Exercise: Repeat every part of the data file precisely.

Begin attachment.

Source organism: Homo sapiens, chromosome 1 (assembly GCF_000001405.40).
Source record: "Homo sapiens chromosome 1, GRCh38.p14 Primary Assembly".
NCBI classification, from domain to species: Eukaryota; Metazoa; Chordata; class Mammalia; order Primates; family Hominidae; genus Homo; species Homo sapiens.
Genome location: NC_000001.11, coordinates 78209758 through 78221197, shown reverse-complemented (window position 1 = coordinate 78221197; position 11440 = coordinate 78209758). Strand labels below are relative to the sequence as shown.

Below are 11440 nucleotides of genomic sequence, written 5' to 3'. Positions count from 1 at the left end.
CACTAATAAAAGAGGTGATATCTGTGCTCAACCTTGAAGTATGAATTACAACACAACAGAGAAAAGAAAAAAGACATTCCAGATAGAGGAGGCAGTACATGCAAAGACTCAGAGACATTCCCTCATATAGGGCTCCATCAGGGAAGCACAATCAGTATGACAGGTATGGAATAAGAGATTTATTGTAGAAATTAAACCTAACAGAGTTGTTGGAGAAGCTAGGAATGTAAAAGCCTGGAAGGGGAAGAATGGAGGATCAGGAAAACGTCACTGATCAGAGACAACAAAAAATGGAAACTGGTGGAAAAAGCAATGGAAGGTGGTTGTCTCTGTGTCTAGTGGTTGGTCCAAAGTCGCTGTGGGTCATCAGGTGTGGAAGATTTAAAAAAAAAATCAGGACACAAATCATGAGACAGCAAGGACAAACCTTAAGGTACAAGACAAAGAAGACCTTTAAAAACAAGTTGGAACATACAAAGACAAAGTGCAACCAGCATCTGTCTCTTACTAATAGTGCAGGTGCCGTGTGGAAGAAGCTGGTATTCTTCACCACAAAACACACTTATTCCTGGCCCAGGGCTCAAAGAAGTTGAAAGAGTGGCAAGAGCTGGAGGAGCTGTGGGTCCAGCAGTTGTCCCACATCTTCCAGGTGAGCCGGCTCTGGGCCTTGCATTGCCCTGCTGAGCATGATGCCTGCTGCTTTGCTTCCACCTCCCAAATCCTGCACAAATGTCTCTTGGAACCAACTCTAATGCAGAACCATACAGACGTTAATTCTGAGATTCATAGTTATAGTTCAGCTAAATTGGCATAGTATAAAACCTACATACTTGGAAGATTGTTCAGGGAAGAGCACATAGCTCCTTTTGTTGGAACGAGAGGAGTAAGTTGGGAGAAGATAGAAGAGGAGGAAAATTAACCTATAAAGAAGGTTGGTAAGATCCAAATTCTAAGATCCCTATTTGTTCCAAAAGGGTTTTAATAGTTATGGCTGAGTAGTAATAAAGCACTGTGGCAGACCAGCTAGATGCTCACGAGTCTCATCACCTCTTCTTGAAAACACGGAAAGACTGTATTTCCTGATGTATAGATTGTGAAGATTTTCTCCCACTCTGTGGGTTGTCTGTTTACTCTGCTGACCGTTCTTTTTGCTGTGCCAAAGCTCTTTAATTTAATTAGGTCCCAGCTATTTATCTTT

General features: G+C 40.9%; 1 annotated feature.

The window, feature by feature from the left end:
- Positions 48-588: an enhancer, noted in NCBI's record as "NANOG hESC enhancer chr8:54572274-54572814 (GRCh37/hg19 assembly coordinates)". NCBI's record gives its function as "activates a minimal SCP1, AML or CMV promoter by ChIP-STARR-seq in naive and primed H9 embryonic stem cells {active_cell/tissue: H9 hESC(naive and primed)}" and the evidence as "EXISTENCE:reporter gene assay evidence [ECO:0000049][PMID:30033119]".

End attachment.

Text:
Source organism: Homo sapiens, chromosome 1 (assembly GCF_000001405.40).
Source record: "Homo sapiens chromosome 1, GRCh38.p14 Primary Assembly".
NCBI classification, from domain to species: Eukaryota; Metazoa; Chordata; class Mammalia; order Primates; family Hominidae; genus Homo; species Homo sapiens.
Genome location: NC_000001.11, coordinates 78209758 through 78221197, shown reverse-complemented (window position 1 = coordinate 78221197; position 11440 = coordinate 78209758). Strand labels below are relative to the sequence as shown.

Below are 11440 nucleotides of genomic sequence, written 5' to 3'. Positions count from 1 at the left end.
CACTAATAAAAGAGGTGATATCTGTGCTCAACCTTGAAGTATGAATTACAACACAACAGAGAAAAGAAAAAAGACATTCCAGATAGAGGAGGCAGTACATGCAAAGACTCAGAGACATTCCCTCATATAGGGCTCCATCAGGGAAGCACAATCAGTATGACAGGTATGGAATAAGAGATTTATTGTAGAAATTAAACCTAACAGAGTTGTTGGAGAAGCTAGGAATGTAAAAGCCTGGAAGGGGAAGAATGGAGGATCAGGAAAACGTCACTGATCAGAGACAACAAAAAATGGAAACTGGTGGAAAAAGCAATGGAAGGTGGTTGTCTCTGTGTCTAGTGGTTGGTCCAAAGTCGCTGTGGGTCATCAGGTGTGGAAGATTTAAAAAAAAAATCAGGACACAAATCATGAGACAGCAAGGACAAACCTTAAGGTACAAGACAAAGAAGACCTTTAAAAACAAGTTGGAACATACAAAGACAAAGTGCAACCAGCATCTGTCTCTTACTAATAGTGCAGGTGCCGTGTGGAAGAAGCTGGTATTCTTCACCACAAAACACACTTATTCCTGGCCCAGGGCTCAAAGAAGTTGAAAGAGTGGCAAGAGCTGGAGGAGCTGTGGGTCCAGCAGTTGTCCCACATCTTCCAGGTGAGCCGGCTCTGGGCCTTGCATTGCCCTGCTGAGCATGATGCCTGCTGCTTTGCTTCCACCTCCCAAATCCTGCACAAATGTCTCTTGGAACCAACTCTAATGCAGAACCATACAGACGTTAATTCTGAGATTCATAGTTATAGTTCAGCTAAATTGGCATAGTATAAAACCTACATACTTGGAAGATTGTTCAGGGAAGAGCACATAGCTCCTTTTGTTGGAACGAGAGGAGTAAGTTGGGAGAAGATAGAAGAGGAGGAAAATTAACCTATAAAGAAGGTTGGTAAGATCCAAATTCTAAGATCCCTATTTGTTCCAAAAGGGTTTTAATAGTTATGGCTGAGTAGTAATAAAGCACTGTGGCAGACCAGCTAGATGCTCACGAGTCTCATCACCTCTTCTTGAAAACACGGAAAGACTGTATTTCCTGATGTATAGATTGTGAAGATTTTCTCCCACTCTGTGGGTTGTCTGTTTACTCTGCTGACCGTTCTTTTTGCTGTGCCAAAGCTCTTTAATTTAATTAGGTCCCAGCTATTTATCTTT

General features: G+C 40.9%; 1 annotated feature.

The window, feature by feature from the left end:
- Positions 48-588: an enhancer, noted in NCBI's record as "NANOG hESC enhancer chr8:54572274-54572814 (GRCh37/hg19 assembly coordinates)". NCBI's record gives its function as "activates a minimal SCP1, AML or CMV promoter by ChIP-STARR-seq in naive and primed H9 embryonic stem cells {active_cell/tissue: H9 hESC(naive and primed)}" and the evidence as "EXISTENCE:reporter gene assay evidence [ECO:0000049][PMID:30033119]".